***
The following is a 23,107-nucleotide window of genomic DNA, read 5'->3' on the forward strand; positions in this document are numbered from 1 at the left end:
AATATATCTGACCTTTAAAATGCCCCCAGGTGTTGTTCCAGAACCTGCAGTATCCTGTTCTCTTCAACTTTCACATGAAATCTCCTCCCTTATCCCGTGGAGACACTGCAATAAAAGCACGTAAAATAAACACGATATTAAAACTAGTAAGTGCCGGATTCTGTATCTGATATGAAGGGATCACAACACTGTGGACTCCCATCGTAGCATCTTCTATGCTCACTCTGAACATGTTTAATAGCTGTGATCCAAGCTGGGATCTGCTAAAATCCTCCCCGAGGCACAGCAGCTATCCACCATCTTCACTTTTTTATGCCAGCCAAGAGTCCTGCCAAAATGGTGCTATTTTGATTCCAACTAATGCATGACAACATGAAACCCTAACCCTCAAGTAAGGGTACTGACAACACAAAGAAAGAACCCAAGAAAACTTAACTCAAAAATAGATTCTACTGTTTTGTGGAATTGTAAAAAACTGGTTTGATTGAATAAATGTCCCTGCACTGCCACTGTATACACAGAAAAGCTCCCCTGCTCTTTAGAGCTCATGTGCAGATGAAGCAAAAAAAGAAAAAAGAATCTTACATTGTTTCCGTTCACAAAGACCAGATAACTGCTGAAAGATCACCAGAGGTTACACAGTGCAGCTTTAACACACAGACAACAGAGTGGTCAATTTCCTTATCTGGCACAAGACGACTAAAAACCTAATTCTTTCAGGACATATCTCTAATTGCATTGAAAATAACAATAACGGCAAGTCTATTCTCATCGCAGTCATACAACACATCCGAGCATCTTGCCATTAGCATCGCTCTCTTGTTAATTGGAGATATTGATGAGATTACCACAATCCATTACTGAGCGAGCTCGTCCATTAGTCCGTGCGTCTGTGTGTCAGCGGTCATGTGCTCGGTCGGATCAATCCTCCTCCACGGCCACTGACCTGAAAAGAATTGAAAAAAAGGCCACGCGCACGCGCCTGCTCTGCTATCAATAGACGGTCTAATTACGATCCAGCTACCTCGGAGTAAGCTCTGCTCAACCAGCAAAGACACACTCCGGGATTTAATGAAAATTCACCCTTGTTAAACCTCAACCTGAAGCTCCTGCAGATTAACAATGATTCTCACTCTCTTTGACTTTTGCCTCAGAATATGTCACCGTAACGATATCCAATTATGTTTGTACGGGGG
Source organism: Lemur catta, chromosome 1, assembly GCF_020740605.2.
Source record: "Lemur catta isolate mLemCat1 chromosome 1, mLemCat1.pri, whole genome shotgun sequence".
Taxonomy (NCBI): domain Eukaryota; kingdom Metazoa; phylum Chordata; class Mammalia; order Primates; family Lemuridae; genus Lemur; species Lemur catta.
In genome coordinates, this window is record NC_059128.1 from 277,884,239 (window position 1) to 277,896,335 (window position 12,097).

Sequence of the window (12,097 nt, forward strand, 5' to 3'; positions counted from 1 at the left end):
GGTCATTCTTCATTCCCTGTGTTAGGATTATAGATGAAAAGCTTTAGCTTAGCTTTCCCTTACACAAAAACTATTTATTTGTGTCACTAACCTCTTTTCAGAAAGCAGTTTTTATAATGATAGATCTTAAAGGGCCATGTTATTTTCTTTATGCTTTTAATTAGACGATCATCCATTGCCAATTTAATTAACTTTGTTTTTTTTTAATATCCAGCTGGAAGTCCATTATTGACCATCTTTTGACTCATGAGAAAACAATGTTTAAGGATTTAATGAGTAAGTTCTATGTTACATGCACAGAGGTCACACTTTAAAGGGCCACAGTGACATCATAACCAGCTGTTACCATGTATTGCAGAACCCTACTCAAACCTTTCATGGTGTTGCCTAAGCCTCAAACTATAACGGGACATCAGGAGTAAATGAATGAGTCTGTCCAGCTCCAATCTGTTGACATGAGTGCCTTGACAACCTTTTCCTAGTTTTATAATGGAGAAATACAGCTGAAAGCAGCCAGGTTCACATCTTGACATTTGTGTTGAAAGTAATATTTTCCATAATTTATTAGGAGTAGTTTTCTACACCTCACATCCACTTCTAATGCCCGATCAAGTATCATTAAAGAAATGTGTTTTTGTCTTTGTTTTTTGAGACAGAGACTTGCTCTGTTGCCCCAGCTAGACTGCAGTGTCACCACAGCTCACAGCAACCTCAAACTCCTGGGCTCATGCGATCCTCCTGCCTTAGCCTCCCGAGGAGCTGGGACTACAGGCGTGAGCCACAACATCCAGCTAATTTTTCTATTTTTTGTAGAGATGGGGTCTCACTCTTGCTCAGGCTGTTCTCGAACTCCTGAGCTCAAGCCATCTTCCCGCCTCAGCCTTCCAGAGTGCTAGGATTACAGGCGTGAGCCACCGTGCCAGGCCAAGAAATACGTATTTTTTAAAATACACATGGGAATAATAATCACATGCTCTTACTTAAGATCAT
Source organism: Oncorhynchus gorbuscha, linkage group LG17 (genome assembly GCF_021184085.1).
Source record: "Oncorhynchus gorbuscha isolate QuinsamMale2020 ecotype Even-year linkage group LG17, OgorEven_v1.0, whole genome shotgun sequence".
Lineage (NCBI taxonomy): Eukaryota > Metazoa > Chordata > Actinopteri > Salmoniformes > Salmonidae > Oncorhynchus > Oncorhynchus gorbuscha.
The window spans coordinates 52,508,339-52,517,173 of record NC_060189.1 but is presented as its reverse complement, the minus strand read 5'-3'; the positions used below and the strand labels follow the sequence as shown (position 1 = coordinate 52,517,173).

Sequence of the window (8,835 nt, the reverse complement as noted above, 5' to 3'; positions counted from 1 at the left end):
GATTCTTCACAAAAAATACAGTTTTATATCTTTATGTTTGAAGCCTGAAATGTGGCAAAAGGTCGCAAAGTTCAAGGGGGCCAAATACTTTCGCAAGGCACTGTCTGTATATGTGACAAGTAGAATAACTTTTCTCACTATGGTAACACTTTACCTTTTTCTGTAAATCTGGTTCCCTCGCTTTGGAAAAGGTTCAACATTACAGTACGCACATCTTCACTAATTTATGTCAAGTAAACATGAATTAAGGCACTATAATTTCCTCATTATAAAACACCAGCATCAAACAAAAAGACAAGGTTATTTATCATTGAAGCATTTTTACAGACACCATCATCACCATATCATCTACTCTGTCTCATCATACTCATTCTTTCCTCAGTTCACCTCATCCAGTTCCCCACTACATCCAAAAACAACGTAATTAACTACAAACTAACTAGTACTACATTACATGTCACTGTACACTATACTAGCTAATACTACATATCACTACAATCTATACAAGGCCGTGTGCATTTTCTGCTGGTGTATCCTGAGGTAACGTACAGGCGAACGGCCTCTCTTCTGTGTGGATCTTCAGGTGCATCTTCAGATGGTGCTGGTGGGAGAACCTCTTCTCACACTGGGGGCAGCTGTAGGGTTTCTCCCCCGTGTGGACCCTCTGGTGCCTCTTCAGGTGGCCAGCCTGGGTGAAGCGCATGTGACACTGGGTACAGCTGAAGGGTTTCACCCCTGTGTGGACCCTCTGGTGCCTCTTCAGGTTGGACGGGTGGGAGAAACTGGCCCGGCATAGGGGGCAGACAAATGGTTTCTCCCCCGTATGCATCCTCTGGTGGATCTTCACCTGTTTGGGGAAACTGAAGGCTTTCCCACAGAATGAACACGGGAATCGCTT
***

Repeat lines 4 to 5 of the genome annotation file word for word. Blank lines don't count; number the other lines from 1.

Source record: "Lemur catta isolate mLemCat1 chromosome 1, mLemCat1.pri, whole genome shotgun sequence".
Taxonomy (NCBI): domain Eukaryota; kingdom Metazoa; phylum Chordata; class Mammalia; order Primates; family Lemuridae; genus Lemur; species Lemur catta.